I can still remember when Summershade Icebreak Luke, was the #1 LPI cow in Canada.  The problem was she was scored GP-83-2YR.  The A.I. companies where not sure if they should even sample bulls from her and how would they convince their members to use them in their young sire programs.  Then came along Summershade Igniter and Summershade Inquirer and A.I. companies took the chance.  While hindsight is 20/20, maybe they should have passed.  On the female side, Icebreak had 34 daughters classified and only 7 of them going VG.  We ourselves had one of those daughters Summershade Icemarti.  While she did score VG, it was not until her 2nd lactation, long past her peak marketing time.  In the past, we have purchased many daughters out of GP 83 and 84 two year olds, expecting them to go VG before our purchase calved in.  It has proven to be a risky move, but one that could have paid off big time.  On the male side Icebreak had six sons enter A.I. service but none where ever returned to service.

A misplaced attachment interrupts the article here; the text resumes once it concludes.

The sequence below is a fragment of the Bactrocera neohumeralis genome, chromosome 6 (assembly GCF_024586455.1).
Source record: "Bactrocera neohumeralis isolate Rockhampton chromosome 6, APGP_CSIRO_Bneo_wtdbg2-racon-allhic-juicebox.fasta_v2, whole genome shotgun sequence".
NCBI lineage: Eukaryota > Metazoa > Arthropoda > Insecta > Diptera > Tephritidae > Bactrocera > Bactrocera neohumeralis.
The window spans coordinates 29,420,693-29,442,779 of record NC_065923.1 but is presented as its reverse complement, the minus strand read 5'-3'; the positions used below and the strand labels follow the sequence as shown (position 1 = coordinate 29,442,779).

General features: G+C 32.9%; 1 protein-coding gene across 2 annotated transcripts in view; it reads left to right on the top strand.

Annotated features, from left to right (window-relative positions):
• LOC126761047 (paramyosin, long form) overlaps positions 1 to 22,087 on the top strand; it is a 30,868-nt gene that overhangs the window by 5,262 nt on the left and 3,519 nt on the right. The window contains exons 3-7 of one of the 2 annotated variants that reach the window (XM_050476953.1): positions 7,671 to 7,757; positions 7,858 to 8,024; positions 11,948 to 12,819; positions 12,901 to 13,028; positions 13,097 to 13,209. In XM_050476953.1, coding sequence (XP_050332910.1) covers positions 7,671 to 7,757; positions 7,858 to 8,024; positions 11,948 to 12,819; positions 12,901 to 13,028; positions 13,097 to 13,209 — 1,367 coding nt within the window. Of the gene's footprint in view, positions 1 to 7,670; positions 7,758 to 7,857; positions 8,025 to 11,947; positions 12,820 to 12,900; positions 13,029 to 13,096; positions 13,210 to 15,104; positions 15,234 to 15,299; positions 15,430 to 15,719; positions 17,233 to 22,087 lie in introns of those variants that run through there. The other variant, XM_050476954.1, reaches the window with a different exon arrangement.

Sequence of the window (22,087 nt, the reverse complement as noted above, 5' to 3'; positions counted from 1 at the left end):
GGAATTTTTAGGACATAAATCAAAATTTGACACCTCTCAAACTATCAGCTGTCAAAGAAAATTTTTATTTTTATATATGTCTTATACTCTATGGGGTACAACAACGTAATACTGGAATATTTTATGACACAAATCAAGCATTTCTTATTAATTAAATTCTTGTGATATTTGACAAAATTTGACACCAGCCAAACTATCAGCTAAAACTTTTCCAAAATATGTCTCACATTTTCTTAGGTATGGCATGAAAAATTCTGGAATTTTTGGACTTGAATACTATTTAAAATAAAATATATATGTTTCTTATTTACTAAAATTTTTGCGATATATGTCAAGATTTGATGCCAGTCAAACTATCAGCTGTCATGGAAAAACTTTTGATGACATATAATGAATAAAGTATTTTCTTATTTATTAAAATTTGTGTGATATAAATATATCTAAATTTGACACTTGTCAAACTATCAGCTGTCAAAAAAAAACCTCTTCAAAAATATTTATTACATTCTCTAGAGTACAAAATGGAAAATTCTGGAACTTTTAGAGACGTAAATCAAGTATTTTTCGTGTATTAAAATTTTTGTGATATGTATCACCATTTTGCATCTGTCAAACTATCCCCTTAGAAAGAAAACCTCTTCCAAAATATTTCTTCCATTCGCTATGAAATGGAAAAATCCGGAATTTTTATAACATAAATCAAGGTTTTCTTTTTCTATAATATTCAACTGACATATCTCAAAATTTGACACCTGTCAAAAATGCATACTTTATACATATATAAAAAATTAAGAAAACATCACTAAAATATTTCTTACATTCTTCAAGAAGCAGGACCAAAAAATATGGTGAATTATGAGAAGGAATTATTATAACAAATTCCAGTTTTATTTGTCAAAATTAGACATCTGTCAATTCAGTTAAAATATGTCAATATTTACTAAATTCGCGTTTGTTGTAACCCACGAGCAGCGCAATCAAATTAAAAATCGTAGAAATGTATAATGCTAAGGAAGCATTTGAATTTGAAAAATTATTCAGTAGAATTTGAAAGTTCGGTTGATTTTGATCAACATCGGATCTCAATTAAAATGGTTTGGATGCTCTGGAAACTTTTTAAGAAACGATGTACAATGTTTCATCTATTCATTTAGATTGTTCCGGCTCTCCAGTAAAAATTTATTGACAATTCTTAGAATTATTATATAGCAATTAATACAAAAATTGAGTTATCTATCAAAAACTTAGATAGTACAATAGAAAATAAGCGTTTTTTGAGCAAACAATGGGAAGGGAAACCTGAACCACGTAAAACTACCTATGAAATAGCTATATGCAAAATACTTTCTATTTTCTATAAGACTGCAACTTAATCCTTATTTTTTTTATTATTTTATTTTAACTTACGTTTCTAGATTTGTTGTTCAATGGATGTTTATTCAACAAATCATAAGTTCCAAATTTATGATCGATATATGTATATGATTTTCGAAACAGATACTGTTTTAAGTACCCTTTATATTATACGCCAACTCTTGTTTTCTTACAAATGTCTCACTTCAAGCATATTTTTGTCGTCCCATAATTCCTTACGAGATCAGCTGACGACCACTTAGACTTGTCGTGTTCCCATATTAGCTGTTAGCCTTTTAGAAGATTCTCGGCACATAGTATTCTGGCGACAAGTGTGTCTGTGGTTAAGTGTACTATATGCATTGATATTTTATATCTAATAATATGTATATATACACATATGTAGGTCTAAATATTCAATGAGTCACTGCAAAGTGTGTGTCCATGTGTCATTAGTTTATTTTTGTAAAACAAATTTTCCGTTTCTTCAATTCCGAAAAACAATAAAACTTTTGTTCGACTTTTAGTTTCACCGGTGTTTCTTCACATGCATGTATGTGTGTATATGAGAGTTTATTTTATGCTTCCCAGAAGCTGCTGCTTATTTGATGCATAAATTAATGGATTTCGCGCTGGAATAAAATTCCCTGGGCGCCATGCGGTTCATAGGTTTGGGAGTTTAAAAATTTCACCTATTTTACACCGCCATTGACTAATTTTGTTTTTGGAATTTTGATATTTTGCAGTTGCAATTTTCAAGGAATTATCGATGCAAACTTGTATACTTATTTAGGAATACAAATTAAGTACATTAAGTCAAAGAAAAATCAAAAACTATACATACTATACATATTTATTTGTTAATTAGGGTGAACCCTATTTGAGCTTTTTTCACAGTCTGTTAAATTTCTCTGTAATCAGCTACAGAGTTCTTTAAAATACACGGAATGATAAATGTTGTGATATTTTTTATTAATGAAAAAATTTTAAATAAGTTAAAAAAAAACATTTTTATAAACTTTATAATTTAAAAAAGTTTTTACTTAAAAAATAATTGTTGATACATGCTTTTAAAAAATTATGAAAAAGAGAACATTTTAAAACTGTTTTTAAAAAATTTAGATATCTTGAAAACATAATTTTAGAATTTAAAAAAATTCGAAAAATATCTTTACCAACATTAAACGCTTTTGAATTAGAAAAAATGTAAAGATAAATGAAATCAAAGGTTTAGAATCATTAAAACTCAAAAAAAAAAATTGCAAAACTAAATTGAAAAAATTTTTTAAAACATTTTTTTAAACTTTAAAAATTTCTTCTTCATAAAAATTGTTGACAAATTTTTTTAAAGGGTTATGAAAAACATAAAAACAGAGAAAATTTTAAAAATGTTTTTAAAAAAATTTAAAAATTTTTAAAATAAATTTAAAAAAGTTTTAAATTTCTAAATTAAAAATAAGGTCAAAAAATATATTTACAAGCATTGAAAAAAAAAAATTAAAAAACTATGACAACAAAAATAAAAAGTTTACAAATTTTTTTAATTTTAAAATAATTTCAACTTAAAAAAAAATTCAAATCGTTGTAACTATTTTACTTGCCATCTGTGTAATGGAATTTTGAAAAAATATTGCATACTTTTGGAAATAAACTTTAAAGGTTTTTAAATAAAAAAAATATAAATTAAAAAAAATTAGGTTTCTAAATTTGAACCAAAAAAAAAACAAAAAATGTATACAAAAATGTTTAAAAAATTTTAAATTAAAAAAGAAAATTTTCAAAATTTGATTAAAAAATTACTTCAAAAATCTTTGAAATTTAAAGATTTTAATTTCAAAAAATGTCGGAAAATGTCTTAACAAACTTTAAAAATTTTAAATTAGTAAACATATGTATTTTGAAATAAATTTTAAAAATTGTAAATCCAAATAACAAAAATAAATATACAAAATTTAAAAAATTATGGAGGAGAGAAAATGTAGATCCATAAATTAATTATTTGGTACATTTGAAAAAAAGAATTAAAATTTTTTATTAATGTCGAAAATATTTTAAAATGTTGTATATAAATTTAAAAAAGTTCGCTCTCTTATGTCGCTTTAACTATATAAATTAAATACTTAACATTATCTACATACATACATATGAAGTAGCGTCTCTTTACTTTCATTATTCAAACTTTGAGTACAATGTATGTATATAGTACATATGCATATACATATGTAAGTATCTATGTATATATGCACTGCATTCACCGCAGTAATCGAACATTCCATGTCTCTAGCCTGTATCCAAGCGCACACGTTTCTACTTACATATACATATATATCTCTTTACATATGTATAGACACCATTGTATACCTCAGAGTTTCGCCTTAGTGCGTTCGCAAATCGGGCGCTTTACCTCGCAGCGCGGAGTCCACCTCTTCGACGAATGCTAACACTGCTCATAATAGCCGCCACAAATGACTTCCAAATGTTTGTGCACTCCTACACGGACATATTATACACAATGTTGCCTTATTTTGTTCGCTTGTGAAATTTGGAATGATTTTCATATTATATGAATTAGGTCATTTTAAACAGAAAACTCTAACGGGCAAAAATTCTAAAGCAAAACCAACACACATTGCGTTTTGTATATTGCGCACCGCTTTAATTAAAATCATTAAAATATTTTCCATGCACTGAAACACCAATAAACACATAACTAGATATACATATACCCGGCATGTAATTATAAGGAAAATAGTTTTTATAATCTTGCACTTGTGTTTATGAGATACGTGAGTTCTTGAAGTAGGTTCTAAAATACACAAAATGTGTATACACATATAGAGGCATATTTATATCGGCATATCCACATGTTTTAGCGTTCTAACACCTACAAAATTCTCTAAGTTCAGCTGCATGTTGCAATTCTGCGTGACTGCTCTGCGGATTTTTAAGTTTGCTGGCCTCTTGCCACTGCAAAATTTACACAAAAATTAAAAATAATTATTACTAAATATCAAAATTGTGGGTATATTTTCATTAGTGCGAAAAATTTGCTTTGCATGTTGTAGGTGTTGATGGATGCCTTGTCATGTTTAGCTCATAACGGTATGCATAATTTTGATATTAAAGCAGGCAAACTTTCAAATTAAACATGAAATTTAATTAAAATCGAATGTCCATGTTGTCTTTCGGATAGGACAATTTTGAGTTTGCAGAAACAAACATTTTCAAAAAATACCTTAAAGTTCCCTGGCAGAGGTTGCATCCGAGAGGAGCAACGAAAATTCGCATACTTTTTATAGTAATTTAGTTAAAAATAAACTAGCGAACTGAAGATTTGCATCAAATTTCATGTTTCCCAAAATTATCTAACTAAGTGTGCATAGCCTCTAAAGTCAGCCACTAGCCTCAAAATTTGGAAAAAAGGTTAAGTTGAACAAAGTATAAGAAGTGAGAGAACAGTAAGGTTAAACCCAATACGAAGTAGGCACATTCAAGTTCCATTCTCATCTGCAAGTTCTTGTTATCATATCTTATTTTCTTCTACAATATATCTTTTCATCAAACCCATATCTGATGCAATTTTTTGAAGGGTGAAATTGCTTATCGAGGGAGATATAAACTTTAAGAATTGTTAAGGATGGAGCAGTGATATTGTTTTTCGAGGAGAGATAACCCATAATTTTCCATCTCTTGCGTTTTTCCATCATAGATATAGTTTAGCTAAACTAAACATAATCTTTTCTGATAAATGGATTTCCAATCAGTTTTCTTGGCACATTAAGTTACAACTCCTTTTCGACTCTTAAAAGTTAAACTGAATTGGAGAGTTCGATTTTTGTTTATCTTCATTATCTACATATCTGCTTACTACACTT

On the flip side, I can also remember when we first purchased into the Braedale Gypsy Grand family and many people around us had concerns about her GP-83-2YR dam.  While there was a very good reason why Moonriver never went VG, we still found ourselves having to explain things many times.  Then along came Second Cut, Baler Twine, Freelance and Goodluck and we found that changed everything.

As we all know genomics has changed the name of the game, and we now see A.I. companies sampling high genomic sires irrelevant of their score or the score of their dam.  With that in mind, I decided to take a look at the current high index dams that are NOT scored VG.  The following is what I found.

The Story in the US